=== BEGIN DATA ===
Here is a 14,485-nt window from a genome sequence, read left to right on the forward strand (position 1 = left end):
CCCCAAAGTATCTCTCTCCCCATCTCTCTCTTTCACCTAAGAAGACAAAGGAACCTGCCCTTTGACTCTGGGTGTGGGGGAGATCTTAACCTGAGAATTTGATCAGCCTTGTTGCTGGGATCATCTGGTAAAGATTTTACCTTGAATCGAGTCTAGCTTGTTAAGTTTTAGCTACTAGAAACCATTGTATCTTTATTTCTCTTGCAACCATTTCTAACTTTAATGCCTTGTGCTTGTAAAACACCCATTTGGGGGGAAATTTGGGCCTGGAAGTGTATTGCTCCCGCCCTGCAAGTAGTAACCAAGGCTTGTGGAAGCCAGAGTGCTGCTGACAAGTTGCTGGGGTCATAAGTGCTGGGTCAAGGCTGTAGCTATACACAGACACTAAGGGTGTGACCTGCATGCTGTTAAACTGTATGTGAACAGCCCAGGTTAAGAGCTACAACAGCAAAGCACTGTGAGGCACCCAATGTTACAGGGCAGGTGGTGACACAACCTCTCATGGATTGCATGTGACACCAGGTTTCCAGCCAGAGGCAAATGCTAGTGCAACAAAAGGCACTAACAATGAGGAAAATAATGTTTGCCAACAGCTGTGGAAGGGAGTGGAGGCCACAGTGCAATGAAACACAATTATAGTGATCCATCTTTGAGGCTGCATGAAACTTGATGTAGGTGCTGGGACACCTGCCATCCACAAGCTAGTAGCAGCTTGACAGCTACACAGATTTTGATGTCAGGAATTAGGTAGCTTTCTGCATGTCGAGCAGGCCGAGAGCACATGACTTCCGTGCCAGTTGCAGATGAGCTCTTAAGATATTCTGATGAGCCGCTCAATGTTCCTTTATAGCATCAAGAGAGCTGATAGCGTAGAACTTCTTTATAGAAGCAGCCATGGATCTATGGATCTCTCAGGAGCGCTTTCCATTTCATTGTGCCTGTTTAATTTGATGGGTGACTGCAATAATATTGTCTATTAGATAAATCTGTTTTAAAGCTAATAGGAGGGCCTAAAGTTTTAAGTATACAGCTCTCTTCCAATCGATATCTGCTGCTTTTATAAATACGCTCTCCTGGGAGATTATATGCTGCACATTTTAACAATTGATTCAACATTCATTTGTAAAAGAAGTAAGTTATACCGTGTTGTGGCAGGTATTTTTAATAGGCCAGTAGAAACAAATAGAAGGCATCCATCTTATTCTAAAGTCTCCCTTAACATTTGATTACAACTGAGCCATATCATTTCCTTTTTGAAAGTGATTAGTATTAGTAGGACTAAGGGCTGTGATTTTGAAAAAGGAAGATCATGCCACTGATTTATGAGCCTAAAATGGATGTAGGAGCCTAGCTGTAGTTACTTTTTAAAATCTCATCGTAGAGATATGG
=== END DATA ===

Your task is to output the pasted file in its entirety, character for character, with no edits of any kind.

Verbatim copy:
Here is a 14,485-nt window from a genome sequence, read left to right on the forward strand (position 1 = left end):
CCCCAAAGTATCTCTCTCCCCATCTCTCTCTTTCACCTAAGAAGACAAAGGAACCTGCCCTTTGACTCTGGGTGTGGGGGAGATCTTAACCTGAGAATTTGATCAGCCTTGTTGCTGGGATCATCTGGTAAAGATTTTACCTTGAATCGAGTCTAGCTTGTTAAGTTTTAGCTACTAGAAACCATTGTATCTTTATTTCTCTTGCAACCATTTCTAACTTTAATGCCTTGTGCTTGTAAAACACCCATTTGGGGGGAAATTTGGGCCTGGAAGTGTATTGCTCCCGCCCTGCAAGTAGTAACCAAGGCTTGTGGAAGCCAGAGTGCTGCTGACAAGTTGCTGGGGTCATAAGTGCTGGGTCAAGGCTGTAGCTATACACAGACACTAAGGGTGTGACCTGCATGCTGTTAAACTGTATGTGAACAGCCCAGGTTAAGAGCTACAACAGCAAAGCACTGTGAGGCACCCAATGTTACAGGGCAGGTGGTGACACAACCTCTCATGGATTGCATGTGACACCAGGTTTCCAGCCAGAGGCAAATGCTAGTGCAACAAAAGGCACTAACAATGAGGAAAATAATGTTTGCCAACAGCTGTGGAAGGGAGTGGAGGCCACAGTGCAATGAAACACAATTATAGTGATCCATCTTTGAGGCTGCATGAAACTTGATGTAGGTGCTGGGACACCTGCCATCCACAAGCTAGTAGCAGCTTGACAGCTACACAGATTTTGATGTCAGGAATTAGGTAGCTTTCTGCATGTCGAGCAGGCCGAGAGCACATGACTTCCGTGCCAGTTGCAGATGAGCTCTTAAGATATTCTGATGAGCCGCTCAATGTTCCTTTATAGCATCAAGAGAGCTGATAGCGTAGAACTTCTTTATAGAAGCAGCCATGGATCTATGGATCTCTCAGGAGCGCTTTCCATTTCATTGTGCCTGTTTAATTTGATGGGTGACTGCAATAATATTGTCTATTAGATAAATCTGTTTTAAAGCTAATAGGAGGGCCTAAAGTTTTAAGTATACAGCTCTCTTCCAATCGATATCTGCTGCTTTTATAAATACGCTCTCCTGGGAGATTATATGCTGCACATTTTAACAATTGATTCAACATTCATTTGTAAAAGAAGTAAGTTATACCGTGTTGTGGCAGGTATTTTTAATAGGCCAGTAGAAACAAATAGAAGGCATCCATCTTATTCTAAAGTCTCCCTTAACATTTGATTACAACTGAGCCATATCATTTCCTTTTTGAAAGTGATTAGTATTAGTAGGACTAAGGGCTGTGATTTTGAAAAAGGAAGATCATGCCACTGATTTATGAGCCTAAAATGGATGTAGGAGCCTAGCTGTAGTTACTTTTTAAAATCTCATCGTAGAGATATGG